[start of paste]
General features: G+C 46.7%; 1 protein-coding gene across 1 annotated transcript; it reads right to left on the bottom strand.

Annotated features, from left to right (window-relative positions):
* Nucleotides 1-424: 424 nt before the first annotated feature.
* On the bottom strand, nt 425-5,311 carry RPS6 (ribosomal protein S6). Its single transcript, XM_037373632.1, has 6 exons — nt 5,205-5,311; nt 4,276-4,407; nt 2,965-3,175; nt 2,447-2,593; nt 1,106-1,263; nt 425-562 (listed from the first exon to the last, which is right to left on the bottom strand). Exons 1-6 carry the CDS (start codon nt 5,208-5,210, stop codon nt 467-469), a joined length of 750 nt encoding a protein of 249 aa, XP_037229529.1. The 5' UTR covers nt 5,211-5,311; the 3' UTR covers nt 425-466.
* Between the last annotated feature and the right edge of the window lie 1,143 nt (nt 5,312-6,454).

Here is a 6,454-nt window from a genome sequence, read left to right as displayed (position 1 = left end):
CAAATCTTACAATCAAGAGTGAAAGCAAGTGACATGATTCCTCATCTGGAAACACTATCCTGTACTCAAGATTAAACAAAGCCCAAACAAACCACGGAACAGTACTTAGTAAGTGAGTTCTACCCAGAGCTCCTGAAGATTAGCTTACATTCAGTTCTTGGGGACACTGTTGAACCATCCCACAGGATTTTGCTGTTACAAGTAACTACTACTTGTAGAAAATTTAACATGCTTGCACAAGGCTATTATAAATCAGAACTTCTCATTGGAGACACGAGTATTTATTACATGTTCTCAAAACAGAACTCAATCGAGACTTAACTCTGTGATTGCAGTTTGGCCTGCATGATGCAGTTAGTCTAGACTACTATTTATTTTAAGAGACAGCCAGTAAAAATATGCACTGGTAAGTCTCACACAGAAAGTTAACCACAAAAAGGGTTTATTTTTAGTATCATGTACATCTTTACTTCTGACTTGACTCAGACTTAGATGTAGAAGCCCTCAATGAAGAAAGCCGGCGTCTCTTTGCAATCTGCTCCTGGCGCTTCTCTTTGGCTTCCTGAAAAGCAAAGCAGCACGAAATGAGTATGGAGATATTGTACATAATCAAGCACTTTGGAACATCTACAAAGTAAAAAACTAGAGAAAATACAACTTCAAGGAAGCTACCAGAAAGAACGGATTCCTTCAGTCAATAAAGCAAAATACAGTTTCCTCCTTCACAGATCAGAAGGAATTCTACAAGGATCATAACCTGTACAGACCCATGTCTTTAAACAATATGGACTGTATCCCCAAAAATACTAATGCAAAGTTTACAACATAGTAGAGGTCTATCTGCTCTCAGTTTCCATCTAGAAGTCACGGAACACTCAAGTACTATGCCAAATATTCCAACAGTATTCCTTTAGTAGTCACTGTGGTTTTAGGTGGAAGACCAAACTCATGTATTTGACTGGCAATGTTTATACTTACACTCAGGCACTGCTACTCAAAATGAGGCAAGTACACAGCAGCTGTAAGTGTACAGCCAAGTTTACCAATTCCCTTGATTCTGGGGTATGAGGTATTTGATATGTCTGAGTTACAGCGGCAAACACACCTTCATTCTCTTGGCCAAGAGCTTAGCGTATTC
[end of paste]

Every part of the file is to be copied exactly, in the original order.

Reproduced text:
General features: G+C 46.7%; 1 protein-coding gene across 1 annotated transcript; it reads right to left on the bottom strand.

Annotated features, from left to right (window-relative positions):
* Nucleotides 1-424: 424 nt before the first annotated feature.
* On the bottom strand, nt 425-5,311 carry RPS6 (ribosomal protein S6). Its single transcript, XM_037373632.1, has 6 exons — nt 5,205-5,311; nt 4,276-4,407; nt 2,965-3,175; nt 2,447-2,593; nt 1,106-1,263; nt 425-562 (listed from the first exon to the last, which is right to left on the bottom strand). Exons 1-6 carry the CDS (start codon nt 5,208-5,210, stop codon nt 467-469), a joined length of 750 nt encoding a protein of 249 aa, XP_037229529.1. The 5' UTR covers nt 5,211-5,311; the 3' UTR covers nt 425-466.
* Between the last annotated feature and the right edge of the window lie 1,143 nt (nt 5,312-6,454).

Here is a 6,454-nt window from a genome sequence, read left to right as displayed (position 1 = left end):
CAAATCTTACAATCAAGAGTGAAAGCAAGTGACATGATTCCTCATCTGGAAACACTATCCTGTACTCAAGATTAAACAAAGCCCAAACAAACCACGGAACAGTACTTAGTAAGTGAGTTCTACCCAGAGCTCCTGAAGATTAGCTTACATTCAGTTCTTGGGGACACTGTTGAACCATCCCACAGGATTTTGCTGTTACAAGTAACTACTACTTGTAGAAAATTTAACATGCTTGCACAAGGCTATTATAAATCAGAACTTCTCATTGGAGACACGAGTATTTATTACATGTTCTCAAAACAGAACTCAATCGAGACTTAACTCTGTGATTGCAGTTTGGCCTGCATGATGCAGTTAGTCTAGACTACTATTTATTTTAAGAGACAGCCAGTAAAAATATGCACTGGTAAGTCTCACACAGAAAGTTAACCACAAAAAGGGTTTATTTTTAGTATCATGTACATCTTTACTTCTGACTTGACTCAGACTTAGATGTAGAAGCCCTCAATGAAGAAAGCCGGCGTCTCTTTGCAATCTGCTCCTGGCGCTTCTCTTTGGCTTCCTGAAAAGCAAAGCAGCACGAAATGAGTATGGAGATATTGTACATAATCAAGCACTTTGGAACATCTACAAAGTAAAAAACTAGAGAAAATACAACTTCAAGGAAGCTACCAGAAAGAACGGATTCCTTCAGTCAATAAAGCAAAATACAGTTTCCTCCTTCACAGATCAGAAGGAATTCTACAAGGATCATAACCTGTACAGACCCATGTCTTTAAACAATATGGACTGTATCCCCAAAAATACTAATGCAAAGTTTACAACATAGTAGAGGTCTATCTGCTCTCAGTTTCCATCTAGAAGTCACGGAACACTCAAGTACTATGCCAAATATTCCAACAGTATTCCTTTAGTAGTCACTGTGGTTTTAGGTGGAAGACCAAACTCATGTATTTGACTGGCAATGTTTATACTTACACTCAGGCACTGCTACTCAAAATGAGGCAAGTACACAGCAGCTGTAAGTGTACAGCCAAGTTTACCAATTCCCTTGATTCTGGGGTATGAGGTATTTGATATGTCTGAGTTACAGCGGCAAACACACCTTCATTCTCTTGGCCAAGAGCTTAGCGTATTC